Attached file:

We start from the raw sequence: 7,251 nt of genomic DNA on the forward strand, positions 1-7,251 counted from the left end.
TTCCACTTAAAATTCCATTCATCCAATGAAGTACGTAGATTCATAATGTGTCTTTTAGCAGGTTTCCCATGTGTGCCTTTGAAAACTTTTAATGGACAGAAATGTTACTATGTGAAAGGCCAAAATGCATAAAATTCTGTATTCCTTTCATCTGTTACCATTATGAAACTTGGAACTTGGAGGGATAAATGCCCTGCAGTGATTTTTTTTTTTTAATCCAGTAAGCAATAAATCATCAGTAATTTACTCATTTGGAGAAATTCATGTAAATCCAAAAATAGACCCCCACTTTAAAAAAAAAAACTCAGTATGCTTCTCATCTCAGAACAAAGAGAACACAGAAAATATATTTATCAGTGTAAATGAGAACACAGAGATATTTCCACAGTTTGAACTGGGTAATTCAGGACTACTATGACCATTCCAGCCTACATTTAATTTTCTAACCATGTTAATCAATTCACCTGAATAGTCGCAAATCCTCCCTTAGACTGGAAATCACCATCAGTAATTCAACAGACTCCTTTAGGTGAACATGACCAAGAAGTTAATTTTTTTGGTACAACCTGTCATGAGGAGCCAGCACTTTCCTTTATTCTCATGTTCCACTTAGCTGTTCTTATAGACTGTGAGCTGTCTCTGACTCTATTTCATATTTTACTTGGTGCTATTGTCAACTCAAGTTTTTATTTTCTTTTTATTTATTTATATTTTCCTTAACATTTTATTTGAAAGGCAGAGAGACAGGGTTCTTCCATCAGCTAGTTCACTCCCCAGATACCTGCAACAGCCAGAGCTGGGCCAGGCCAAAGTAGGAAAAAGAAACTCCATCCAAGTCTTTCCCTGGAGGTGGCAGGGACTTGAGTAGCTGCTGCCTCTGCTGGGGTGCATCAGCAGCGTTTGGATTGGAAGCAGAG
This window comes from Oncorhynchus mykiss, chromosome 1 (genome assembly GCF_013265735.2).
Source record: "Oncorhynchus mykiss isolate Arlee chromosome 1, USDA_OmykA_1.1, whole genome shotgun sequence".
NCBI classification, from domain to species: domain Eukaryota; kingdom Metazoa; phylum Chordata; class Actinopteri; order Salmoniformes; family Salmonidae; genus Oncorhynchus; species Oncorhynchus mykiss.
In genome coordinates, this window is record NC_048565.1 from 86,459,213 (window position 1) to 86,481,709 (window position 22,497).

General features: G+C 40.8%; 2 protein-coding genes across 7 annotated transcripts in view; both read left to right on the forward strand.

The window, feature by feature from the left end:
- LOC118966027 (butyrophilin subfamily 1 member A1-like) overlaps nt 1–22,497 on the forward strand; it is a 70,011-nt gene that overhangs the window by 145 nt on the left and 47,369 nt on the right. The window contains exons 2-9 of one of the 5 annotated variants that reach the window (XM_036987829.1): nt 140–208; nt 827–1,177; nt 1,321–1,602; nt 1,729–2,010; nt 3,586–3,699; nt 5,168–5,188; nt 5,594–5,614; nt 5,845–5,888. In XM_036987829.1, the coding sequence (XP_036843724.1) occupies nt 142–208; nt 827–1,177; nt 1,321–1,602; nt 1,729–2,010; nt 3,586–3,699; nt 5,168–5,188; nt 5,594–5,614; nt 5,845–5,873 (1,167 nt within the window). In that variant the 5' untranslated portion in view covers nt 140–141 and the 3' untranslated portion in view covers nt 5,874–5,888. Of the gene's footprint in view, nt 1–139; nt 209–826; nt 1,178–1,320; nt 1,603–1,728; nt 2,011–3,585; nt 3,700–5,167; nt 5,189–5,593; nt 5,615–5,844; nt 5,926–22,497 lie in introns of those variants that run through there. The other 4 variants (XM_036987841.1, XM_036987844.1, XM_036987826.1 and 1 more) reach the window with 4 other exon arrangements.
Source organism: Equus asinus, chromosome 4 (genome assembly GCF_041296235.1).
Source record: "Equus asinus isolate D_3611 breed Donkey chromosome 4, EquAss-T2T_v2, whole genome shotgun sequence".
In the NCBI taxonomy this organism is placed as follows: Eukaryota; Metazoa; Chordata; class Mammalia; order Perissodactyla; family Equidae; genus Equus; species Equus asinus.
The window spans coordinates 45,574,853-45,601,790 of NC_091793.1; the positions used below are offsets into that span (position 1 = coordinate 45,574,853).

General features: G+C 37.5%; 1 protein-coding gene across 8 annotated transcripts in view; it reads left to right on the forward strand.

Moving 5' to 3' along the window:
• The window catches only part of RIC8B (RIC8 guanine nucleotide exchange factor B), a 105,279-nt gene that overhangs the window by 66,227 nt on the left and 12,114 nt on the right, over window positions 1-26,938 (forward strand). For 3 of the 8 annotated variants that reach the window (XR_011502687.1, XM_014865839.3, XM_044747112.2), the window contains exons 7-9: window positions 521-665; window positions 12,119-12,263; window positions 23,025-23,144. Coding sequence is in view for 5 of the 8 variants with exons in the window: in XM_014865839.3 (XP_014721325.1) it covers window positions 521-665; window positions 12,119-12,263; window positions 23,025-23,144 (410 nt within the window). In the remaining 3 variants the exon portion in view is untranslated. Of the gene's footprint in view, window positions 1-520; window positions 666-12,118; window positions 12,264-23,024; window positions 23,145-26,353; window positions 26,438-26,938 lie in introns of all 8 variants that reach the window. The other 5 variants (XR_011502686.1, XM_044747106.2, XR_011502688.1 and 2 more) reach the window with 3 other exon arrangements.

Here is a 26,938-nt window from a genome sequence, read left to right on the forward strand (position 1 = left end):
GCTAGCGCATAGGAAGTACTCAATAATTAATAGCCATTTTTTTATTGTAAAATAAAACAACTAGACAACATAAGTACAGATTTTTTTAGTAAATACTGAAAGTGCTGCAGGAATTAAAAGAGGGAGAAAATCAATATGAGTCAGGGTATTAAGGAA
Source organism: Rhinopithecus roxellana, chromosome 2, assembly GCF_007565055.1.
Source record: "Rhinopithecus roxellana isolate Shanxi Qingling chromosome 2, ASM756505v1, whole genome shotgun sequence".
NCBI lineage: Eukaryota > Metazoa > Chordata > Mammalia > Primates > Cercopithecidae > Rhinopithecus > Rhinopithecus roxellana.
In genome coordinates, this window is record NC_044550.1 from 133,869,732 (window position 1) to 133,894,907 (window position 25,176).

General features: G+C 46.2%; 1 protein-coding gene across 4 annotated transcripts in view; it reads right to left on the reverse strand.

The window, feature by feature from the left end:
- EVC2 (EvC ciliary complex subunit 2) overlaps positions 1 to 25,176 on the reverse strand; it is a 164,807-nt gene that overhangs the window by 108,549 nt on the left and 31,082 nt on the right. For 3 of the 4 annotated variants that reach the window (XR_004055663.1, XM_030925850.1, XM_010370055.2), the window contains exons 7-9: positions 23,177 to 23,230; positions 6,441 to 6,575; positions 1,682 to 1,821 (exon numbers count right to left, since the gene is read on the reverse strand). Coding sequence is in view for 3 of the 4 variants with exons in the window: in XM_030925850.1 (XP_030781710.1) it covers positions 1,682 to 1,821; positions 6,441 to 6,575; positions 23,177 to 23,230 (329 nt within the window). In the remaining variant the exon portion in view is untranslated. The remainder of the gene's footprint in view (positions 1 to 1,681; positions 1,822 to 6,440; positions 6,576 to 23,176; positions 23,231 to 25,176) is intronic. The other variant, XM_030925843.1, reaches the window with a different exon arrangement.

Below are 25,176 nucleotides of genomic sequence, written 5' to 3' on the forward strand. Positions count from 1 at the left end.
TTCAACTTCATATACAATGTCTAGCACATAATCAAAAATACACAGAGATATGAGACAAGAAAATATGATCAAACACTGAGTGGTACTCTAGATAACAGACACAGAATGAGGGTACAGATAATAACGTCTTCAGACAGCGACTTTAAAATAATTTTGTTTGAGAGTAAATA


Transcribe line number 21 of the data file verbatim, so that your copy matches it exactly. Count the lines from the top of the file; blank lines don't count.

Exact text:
NCBI lineage: Eukaryota > Metazoa > Chordata > Mammalia > Primates > Cercopithecidae > Rhinopithecus > Rhinopithecus roxellana.